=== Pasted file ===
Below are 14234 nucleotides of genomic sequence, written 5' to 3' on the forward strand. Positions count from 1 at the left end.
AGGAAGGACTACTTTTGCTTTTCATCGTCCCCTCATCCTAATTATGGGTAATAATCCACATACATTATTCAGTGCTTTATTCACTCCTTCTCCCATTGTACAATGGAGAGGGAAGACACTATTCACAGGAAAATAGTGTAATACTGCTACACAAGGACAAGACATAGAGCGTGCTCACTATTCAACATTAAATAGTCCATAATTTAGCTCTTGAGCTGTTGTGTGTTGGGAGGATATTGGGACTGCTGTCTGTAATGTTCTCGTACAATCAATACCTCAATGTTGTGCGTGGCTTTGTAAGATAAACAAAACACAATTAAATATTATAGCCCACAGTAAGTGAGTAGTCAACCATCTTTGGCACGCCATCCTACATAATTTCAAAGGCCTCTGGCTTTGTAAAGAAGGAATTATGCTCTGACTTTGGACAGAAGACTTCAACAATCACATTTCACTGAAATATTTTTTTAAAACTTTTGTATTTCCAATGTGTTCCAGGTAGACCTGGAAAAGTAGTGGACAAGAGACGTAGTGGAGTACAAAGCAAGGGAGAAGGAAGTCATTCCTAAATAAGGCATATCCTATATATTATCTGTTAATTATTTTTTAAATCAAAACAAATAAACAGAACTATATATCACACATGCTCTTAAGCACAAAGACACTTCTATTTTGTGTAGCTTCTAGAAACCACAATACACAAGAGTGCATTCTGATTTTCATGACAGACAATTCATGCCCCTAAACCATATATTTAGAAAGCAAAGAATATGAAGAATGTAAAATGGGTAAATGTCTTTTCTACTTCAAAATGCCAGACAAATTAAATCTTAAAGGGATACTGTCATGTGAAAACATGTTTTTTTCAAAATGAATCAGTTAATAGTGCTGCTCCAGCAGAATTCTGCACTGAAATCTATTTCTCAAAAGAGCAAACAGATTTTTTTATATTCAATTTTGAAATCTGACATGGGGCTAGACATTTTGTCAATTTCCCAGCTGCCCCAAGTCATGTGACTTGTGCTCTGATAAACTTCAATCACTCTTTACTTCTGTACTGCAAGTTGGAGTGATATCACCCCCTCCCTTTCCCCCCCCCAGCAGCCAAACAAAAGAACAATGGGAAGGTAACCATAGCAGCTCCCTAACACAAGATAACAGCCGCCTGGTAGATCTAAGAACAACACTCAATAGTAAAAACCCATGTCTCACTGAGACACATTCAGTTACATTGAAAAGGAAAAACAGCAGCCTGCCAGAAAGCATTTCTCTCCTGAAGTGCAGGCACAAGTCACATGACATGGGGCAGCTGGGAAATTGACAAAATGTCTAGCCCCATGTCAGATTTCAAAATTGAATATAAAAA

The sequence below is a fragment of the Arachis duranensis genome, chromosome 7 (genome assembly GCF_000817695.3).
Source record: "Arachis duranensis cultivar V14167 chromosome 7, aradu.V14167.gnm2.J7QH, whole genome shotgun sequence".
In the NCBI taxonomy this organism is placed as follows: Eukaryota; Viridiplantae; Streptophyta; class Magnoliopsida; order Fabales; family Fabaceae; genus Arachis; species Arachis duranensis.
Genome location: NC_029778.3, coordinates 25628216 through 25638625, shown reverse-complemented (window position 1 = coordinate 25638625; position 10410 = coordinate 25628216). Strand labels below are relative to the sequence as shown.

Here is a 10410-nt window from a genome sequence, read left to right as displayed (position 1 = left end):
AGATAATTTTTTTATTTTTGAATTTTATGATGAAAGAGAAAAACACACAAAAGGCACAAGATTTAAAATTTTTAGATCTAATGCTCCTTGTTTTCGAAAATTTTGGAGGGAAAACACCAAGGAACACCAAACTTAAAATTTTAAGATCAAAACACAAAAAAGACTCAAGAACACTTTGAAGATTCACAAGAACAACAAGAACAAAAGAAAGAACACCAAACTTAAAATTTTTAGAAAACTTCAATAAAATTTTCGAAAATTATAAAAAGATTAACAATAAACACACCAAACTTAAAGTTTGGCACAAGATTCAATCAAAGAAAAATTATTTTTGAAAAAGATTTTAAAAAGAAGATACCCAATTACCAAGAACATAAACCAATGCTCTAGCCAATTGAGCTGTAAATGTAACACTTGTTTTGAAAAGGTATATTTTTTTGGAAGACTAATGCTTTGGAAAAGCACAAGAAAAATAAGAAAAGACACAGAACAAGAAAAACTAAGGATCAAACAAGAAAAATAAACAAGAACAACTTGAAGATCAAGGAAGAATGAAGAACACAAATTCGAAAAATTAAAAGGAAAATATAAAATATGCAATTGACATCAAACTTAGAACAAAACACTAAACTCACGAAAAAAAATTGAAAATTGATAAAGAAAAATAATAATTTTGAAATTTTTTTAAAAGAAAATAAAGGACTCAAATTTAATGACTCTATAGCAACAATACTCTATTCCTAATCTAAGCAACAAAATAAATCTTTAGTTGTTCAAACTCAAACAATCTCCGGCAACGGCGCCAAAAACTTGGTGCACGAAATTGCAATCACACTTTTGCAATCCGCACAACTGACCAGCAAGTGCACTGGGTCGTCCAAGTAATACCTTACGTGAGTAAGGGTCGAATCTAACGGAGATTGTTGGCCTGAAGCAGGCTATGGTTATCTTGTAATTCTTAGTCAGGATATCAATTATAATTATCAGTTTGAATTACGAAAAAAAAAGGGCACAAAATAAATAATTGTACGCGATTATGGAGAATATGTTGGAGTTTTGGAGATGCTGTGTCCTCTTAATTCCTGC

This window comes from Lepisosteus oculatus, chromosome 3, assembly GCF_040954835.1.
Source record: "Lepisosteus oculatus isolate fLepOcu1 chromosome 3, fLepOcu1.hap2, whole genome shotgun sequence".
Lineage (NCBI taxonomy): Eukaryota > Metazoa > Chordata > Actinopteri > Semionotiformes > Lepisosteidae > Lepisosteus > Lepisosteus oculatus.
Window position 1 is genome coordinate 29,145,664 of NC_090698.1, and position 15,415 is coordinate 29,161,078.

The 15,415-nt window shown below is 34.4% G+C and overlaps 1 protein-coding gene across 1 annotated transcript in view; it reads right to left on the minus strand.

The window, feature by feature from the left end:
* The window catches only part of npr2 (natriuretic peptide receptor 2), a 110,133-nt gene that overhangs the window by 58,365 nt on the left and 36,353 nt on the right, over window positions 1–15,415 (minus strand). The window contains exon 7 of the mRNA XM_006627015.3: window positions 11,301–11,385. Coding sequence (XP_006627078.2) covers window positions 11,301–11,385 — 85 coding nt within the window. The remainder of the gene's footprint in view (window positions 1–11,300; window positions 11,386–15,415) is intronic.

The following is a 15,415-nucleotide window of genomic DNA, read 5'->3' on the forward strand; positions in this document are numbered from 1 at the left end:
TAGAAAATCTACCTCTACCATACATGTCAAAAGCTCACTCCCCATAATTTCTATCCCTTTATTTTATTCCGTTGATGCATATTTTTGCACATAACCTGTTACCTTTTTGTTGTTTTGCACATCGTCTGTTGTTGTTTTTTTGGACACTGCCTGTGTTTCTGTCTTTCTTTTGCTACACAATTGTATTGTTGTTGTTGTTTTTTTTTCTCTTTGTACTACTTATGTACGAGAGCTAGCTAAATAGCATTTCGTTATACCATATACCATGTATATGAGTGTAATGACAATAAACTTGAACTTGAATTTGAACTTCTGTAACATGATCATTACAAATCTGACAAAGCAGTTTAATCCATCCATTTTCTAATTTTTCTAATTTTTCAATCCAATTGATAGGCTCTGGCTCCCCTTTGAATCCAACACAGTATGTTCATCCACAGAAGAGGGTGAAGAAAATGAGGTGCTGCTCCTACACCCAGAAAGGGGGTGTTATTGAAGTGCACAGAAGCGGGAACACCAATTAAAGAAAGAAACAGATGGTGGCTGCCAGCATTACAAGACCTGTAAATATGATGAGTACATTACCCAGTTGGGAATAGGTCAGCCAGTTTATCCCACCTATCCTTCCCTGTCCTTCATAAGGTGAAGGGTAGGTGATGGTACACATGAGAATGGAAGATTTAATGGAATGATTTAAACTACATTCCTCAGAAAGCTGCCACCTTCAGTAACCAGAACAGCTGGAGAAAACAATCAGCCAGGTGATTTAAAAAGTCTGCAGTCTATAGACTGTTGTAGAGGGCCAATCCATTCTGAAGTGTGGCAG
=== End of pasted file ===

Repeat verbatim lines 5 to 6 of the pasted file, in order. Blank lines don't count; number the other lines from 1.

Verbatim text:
In the NCBI taxonomy this organism is placed as follows: Eukaryota; Viridiplantae; Streptophyta; class Magnoliopsida; order Fabales; family Fabaceae; genus Arachis; species Arachis duranensis.
Genome location: NC_029778.3, coordinates 25628216 through 25638625, shown reverse-complemented (window position 1 = coordinate 25638625; position 10410 = coordinate 25628216). Strand labels below are relative to the sequence as shown.